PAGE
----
I remember the very first part of Max Brooks’ Zombie Survival Guide was a chapter devoted to establishing the physical rules of his version of the zombie. Here’s what the zombie virus (Solanum)  does. Here’s how long, on average, it takes to incubate. Here’s what the motor skills of the zombies are like. On and on, and you know what? It’s fine and fascinating stuff, and further than that is pretty crucial to establish early on before the rest of the book seeks to give advice on how to deal with them.

Zombie Ranch, by comparison, might frustrate someone who wants to know all the ins and outs of its version of the zombie as soon as possible. We got some of the more important bits (and bites) established in Episodes 1 & 2, but for all the media interludes and occasional narration by Suzie or Chuck, it occurs to me that I still have my share of “biology notes” left so far unshared with the audience.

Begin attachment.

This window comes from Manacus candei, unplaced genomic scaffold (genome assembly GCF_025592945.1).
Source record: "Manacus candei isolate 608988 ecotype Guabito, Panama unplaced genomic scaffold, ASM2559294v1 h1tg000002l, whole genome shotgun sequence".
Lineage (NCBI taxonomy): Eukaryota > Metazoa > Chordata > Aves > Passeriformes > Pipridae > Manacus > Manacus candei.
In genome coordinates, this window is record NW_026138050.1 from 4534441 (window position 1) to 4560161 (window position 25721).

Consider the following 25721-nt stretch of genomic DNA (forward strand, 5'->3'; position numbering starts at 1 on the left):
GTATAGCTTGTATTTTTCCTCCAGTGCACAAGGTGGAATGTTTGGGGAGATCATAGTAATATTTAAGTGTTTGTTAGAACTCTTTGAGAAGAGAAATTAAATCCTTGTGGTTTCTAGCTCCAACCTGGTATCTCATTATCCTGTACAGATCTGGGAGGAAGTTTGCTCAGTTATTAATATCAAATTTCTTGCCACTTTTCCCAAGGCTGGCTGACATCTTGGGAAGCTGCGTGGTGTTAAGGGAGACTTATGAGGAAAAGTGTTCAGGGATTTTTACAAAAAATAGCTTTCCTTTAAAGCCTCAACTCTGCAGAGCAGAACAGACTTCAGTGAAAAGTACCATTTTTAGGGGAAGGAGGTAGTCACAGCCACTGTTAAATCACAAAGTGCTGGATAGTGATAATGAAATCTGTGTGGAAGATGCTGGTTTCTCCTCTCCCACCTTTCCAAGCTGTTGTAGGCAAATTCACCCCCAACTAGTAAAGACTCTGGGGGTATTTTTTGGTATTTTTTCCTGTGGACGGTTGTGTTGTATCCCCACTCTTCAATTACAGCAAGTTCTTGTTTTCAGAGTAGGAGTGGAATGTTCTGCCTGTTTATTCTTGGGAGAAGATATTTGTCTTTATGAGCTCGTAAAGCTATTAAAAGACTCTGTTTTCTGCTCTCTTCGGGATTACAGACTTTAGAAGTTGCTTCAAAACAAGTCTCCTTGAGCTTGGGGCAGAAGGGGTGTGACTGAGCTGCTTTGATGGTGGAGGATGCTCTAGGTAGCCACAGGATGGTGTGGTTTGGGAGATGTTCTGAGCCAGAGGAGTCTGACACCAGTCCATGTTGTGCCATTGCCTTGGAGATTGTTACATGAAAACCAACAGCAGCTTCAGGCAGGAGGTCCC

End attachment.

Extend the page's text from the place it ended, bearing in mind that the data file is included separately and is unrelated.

But this is a different kind of story, with different kinds of primary characters than the researchers and doctors that could hold forth in other zombie tales. As Chuck demonstrates in this week’s comic, he himself doesn’t feel it necessary to know everything there is to know about zombies so long as he knows what’s important for his purposes. He also brings up the disquieting implication that such knowledge might not be encouraged outside of the processing labs and a few specialists, meanwhile blathering about how he’s convinced zombies need a certain amount of sunlight.

Is he crazy? Maybe. This is actually the part I love most about not having started off revealing every last detail of how zombies work in our Weird New West — the reader speculation that occurs as a result. The picking up on certain hints, like the scene with the goat in Episode 3 leading to people figuring out zombies were incapable of climbing, without us ever needing to explicitly say that. Meanwhile I’d like to think that the story has continued to successfully progress based on the information known. It probably helps that I really do have those notes, but at the moment it seems more fun for everyone and better for the narrative to keep them coming in small installments rather than a big dump.